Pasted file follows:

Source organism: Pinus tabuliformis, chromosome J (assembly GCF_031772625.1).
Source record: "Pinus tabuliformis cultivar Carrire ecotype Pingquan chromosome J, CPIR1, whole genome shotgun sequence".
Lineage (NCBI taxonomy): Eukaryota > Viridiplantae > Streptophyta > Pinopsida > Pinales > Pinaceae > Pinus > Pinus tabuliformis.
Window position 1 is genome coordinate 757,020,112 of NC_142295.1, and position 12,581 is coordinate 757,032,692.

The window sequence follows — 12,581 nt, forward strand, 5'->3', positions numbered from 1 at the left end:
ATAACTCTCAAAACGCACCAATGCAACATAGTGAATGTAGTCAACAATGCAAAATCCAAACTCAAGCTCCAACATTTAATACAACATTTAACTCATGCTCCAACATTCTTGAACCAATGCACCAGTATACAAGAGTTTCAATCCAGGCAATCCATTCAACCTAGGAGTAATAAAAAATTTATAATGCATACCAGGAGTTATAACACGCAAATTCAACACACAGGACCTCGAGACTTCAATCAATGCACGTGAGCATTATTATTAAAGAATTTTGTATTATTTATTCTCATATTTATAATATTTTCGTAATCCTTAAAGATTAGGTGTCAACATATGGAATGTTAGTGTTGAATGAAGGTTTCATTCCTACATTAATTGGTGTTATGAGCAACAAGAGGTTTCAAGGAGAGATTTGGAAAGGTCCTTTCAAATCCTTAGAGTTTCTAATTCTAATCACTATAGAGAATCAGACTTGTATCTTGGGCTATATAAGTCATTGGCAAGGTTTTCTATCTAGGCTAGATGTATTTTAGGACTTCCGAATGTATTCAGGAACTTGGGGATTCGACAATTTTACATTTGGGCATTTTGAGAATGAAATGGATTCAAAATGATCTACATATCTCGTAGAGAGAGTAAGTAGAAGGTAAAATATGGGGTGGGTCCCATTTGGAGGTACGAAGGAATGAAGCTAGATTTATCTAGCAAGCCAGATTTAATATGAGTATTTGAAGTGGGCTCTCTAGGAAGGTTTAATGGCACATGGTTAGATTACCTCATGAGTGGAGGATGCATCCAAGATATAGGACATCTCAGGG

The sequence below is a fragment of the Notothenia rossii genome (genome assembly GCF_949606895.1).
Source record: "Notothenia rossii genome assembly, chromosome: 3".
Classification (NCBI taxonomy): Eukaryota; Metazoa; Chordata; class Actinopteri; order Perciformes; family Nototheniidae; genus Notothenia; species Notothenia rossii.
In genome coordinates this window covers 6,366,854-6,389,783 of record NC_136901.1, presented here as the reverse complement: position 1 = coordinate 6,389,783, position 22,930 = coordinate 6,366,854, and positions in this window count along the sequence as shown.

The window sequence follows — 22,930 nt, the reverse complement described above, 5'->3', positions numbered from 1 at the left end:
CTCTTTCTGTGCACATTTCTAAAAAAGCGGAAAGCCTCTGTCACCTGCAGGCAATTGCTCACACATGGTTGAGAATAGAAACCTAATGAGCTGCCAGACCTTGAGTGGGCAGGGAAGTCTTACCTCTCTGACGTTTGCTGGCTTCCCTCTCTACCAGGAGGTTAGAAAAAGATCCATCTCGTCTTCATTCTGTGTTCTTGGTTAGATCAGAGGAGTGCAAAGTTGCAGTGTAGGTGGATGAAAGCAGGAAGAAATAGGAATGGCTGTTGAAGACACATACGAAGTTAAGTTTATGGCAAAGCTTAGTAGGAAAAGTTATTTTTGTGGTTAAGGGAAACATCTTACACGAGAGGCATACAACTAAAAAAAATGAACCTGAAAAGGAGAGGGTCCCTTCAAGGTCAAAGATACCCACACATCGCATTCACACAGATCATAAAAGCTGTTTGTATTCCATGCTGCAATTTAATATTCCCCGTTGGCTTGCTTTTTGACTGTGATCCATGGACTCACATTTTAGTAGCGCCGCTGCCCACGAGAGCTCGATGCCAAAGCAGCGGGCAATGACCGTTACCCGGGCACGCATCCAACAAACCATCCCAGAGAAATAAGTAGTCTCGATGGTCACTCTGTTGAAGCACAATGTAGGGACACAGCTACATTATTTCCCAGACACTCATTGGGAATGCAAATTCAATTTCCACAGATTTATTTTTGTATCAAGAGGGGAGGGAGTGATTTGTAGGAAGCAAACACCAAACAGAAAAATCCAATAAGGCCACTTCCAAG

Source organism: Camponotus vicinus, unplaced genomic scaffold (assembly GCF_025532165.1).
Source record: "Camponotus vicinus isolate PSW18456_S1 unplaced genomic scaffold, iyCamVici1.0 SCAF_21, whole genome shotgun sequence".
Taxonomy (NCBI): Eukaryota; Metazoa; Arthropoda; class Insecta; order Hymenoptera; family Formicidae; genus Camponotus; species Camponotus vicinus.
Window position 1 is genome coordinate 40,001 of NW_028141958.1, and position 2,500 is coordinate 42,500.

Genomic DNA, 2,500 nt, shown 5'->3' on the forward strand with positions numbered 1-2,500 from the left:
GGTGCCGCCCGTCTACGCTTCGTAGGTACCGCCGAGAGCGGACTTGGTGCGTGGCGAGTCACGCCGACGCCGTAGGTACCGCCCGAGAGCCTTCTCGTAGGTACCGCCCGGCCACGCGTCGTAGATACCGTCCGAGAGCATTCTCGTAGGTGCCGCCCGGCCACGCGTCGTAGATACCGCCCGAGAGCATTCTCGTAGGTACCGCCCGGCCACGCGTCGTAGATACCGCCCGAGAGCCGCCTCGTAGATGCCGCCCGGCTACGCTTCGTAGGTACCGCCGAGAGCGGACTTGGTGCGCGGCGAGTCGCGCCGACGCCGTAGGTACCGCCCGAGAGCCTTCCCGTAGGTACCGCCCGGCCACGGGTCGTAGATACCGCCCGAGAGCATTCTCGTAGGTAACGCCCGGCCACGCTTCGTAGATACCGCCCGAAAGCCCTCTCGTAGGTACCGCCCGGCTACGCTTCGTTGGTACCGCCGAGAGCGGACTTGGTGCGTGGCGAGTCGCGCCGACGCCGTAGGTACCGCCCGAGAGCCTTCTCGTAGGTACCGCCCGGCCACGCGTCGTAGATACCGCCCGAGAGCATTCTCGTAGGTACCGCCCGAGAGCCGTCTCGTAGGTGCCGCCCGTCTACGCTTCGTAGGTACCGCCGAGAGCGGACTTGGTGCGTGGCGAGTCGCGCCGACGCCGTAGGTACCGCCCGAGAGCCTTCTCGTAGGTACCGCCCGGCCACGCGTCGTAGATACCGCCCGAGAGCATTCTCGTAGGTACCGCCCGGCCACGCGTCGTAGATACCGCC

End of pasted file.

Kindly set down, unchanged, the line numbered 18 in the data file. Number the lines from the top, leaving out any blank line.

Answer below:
GGTGCCGCCCGTCTACGCTTCGTAGGTACCGCCGAGAGCGGACTTGGTGCGTGGCGAGTCACGCCGACGCCGTAGGTACCGCCCGAGAGCCTTCTCGTAGGTACCGCCCGGCCACGCGTCGTAGATACCGTCCGAGAGCATTCTCGTAGGTGCCGCCCGGCCACGCGTCGTAGATACCGCCCGAGAGCATTCTCGTAGGTACCGCCCGGCCACGCGTCGTAGATACCGCCCGAGAGCCGCCTCGTAGATGCCGCCCGGCTACGCTTCGTAGGTACCGCCGAGAGCGGACTTGGTGCGCGGCGAGTCGCGCCGACGCCGTAGGTACCGCCCGAGAGCCTTCCCGTAGGTACCGCCCGGCCACGGGTCGTAGATACCGCCCGAGAGCATTCTCGTAGGTAACGCCCGGCCACGCTTCGTAGATACCGCCCGAAAGCCCTCTCGTAGGTACCGCCCGGCTACGCTTCGTTGGTACCGCCGAGAGCGGACTTGGTGCGTGGCGAGTCGCGCCGACGCCGTAGGTACCGCCCGAGAGCCTTCTCGTAGGTACCGCCCGGCCACGCGTCGTAGATACCGCCCGAGAGCATTCTCGTAGGTACCGCCCGAGAGCCGTCTCGTAGGTGCCGCCCGTCTACGCTTCGTAGGTACCGCCGAGAGCGGACTTGGTGCGTGGCGAGTCGCGCCGACGCCGTAGGTACCGCCCGAGAGCCTTCTCGTAGGTACCGCCCGGCCACGCGTCGTAGATACCGCCCGAGAGCATTCTCGTAGGTACCGCCCGGCCACGCGTCGTAGATACCGCC